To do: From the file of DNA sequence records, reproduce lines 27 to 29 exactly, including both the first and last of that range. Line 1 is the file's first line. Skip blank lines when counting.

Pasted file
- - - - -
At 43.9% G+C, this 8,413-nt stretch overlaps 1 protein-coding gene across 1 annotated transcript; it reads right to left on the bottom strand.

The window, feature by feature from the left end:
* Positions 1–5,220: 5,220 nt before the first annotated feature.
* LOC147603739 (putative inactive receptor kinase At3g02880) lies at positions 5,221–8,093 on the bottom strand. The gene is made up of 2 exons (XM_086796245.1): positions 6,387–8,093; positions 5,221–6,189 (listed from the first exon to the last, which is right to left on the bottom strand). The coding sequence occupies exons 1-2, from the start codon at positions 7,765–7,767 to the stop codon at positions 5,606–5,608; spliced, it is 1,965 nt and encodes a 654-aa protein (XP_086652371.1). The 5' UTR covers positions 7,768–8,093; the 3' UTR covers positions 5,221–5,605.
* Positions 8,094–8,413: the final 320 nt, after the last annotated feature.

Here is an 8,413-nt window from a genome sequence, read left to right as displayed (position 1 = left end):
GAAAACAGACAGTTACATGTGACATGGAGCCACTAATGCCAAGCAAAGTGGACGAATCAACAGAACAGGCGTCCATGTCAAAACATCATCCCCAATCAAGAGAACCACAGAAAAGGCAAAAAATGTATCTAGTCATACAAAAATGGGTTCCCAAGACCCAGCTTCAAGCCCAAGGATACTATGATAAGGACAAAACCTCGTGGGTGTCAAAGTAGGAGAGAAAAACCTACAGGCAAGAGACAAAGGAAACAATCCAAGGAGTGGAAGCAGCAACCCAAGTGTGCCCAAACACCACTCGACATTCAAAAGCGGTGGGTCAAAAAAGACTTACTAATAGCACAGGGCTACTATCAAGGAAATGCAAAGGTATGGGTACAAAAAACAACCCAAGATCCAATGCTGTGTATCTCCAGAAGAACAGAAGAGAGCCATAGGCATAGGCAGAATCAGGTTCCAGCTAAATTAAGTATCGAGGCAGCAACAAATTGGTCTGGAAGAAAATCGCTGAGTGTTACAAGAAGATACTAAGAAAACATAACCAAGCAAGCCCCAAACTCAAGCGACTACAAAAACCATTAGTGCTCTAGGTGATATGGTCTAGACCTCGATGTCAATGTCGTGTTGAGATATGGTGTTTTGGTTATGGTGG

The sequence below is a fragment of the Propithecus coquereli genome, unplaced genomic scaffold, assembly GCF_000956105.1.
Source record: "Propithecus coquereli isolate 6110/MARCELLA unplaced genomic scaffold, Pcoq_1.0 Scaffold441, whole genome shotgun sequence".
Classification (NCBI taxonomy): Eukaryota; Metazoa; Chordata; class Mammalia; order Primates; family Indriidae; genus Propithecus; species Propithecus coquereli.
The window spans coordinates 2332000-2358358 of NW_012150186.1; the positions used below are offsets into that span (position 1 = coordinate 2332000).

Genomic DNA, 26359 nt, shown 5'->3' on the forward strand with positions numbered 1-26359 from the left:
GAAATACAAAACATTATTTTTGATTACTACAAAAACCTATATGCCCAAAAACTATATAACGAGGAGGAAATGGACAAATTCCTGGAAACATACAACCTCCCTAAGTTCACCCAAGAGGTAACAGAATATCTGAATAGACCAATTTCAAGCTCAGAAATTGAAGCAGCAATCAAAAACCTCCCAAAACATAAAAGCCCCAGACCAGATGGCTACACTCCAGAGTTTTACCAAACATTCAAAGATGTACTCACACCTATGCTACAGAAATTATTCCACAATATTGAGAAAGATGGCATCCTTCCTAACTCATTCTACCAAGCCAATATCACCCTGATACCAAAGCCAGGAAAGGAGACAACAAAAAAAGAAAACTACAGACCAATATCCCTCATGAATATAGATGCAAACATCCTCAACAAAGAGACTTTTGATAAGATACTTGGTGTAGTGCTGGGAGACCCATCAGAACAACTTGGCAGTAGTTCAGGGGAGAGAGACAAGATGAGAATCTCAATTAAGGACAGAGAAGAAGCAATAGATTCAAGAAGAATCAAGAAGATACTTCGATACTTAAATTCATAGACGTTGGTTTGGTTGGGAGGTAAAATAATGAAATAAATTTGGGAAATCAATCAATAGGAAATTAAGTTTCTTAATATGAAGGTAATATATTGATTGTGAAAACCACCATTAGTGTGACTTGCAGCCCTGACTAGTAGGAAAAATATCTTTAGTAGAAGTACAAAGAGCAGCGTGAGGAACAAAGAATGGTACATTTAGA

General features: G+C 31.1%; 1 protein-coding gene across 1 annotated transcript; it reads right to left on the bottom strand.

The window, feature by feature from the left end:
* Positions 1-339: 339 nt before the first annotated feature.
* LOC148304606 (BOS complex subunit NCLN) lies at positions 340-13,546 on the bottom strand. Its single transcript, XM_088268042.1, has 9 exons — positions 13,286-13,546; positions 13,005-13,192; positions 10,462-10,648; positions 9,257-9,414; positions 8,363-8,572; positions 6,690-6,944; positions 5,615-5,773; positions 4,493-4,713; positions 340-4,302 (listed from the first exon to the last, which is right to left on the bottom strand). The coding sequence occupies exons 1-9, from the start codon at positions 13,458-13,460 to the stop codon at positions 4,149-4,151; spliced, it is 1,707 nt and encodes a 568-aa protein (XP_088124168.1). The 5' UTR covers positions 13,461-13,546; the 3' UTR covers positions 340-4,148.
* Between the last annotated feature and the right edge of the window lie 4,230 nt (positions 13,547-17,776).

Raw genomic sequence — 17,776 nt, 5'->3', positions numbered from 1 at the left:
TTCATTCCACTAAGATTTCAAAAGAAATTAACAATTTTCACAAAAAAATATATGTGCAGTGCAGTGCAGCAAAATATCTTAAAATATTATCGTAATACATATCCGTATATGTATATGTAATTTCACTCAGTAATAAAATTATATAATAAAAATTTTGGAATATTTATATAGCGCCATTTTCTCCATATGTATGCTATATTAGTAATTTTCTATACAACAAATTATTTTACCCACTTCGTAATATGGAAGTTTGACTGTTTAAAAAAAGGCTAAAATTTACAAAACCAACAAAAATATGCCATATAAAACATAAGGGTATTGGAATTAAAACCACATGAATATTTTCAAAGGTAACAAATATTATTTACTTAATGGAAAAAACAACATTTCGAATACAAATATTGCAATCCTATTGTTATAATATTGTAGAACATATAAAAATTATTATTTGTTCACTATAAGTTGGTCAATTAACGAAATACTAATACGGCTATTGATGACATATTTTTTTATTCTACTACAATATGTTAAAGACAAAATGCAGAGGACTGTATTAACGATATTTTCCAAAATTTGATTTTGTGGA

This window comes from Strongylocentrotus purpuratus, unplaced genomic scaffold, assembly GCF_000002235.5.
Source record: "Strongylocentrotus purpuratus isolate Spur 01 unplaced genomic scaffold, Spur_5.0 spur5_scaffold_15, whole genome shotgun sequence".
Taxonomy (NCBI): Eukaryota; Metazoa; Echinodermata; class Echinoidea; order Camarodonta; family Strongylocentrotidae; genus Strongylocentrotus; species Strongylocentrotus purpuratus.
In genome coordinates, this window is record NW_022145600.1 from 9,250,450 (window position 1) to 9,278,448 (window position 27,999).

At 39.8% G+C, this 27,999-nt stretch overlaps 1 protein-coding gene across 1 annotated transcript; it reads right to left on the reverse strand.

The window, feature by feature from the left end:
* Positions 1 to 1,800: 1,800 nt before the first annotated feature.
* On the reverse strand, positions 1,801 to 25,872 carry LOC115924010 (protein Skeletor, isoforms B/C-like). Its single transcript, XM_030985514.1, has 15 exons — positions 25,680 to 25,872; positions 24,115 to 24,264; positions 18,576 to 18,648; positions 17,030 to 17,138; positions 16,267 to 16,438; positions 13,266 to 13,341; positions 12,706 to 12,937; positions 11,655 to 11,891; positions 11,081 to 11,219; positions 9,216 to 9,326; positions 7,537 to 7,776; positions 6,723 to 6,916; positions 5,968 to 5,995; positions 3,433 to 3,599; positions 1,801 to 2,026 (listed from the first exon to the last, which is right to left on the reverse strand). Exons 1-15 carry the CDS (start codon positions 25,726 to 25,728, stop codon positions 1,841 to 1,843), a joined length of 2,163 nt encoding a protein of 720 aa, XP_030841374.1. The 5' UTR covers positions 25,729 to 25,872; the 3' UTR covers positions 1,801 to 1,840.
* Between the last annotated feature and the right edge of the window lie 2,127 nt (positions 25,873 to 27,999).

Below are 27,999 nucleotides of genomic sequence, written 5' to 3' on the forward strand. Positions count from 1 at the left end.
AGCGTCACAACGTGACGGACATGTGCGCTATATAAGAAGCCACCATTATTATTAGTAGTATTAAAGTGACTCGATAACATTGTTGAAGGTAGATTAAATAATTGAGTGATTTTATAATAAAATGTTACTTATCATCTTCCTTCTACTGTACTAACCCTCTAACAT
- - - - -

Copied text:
* Positions 1 to 1,800: 1,800 nt before the first annotated feature.
* On the reverse strand, positions 1,801 to 25,872 carry LOC115924010 (protein Skeletor, isoforms B/C-like). Its single transcript, XM_030985514.1, has 15 exons — positions 25,680 to 25,872; positions 24,115 to 24,264; positions 18,576 to 18,648; positions 17,030 to 17,138; positions 16,267 to 16,438; positions 13,266 to 13,341; positions 12,706 to 12,937; positions 11,655 to 11,891; positions 11,081 to 11,219; positions 9,216 to 9,326; positions 7,537 to 7,776; positions 6,723 to 6,916; positions 5,968 to 5,995; positions 3,433 to 3,599; positions 1,801 to 2,026 (listed from the first exon to the last, which is right to left on the reverse strand). Exons 1-15 carry the CDS (start codon positions 25,726 to 25,728, stop codon positions 1,841 to 1,843), a joined length of 2,163 nt encoding a protein of 720 aa, XP_030841374.1. The 5' UTR covers positions 25,729 to 25,872; the 3' UTR covers positions 1,801 to 1,840.
* Between the last annotated feature and the right edge of the window lie 2,127 nt (positions 25,873 to 27,999).